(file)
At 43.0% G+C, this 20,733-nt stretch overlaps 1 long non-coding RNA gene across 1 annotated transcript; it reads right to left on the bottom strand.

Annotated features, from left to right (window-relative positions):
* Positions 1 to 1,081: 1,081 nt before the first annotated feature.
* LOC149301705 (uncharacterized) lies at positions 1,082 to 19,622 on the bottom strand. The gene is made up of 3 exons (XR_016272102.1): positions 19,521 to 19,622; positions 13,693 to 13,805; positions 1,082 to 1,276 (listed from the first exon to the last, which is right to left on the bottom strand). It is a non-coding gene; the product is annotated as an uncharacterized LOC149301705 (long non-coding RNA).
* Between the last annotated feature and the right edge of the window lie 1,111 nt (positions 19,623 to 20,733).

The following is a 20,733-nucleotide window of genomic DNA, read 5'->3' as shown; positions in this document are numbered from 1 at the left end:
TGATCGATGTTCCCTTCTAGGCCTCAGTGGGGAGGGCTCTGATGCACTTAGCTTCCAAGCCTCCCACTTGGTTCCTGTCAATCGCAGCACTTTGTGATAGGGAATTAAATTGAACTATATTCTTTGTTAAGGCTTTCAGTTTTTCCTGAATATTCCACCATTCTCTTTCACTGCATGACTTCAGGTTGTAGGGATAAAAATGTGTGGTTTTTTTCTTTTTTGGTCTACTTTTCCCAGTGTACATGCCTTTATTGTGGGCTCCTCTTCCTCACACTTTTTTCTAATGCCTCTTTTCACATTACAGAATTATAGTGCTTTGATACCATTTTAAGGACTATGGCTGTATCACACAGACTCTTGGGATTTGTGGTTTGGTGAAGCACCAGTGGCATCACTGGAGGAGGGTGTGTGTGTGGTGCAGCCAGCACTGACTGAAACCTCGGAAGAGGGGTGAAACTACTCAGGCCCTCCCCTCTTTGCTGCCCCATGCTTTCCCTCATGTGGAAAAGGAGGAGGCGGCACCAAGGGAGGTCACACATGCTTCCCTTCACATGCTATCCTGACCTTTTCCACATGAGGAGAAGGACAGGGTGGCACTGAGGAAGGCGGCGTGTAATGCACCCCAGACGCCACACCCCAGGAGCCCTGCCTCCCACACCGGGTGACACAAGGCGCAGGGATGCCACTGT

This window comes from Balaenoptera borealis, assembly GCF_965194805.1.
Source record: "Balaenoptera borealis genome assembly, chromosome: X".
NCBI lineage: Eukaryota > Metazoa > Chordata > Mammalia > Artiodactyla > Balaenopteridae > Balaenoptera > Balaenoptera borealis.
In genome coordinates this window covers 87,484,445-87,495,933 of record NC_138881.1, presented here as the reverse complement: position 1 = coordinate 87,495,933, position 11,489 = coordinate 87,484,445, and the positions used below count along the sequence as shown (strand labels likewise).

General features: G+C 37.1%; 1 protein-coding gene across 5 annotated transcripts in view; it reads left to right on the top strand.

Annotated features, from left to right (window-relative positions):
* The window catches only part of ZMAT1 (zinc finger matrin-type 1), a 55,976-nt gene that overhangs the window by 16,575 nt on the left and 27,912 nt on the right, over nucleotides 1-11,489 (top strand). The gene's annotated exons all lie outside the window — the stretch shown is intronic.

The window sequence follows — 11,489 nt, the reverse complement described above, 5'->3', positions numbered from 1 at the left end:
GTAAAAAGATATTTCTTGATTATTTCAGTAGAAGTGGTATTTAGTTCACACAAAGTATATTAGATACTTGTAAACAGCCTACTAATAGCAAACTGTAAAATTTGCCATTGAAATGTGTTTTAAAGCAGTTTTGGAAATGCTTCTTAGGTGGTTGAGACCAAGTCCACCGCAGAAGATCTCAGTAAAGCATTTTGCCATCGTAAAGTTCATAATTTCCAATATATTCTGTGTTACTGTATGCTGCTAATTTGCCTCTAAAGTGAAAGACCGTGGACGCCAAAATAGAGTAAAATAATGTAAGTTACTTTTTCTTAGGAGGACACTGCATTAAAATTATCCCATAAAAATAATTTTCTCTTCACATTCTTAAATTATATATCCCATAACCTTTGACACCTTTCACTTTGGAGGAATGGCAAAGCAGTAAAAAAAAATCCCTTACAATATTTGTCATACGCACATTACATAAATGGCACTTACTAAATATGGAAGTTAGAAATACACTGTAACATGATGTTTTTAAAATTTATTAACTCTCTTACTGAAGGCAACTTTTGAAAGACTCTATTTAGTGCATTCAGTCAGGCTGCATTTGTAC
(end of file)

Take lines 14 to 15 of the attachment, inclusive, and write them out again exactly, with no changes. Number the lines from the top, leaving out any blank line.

* The window catches only part of ZMAT1 (zinc finger matrin-type 1), a 55,976-nt gene that overhangs the window by 16,575 nt on the left and 27,912 nt on the right, over nucleotides 1-11,489 (top strand). The gene's annotated exons all lie outside the window — the stretch shown is intronic.

The window sequence follows — 11,489 nt, the reverse complement described above, 5'->3', positions numbered from 1 at the left end: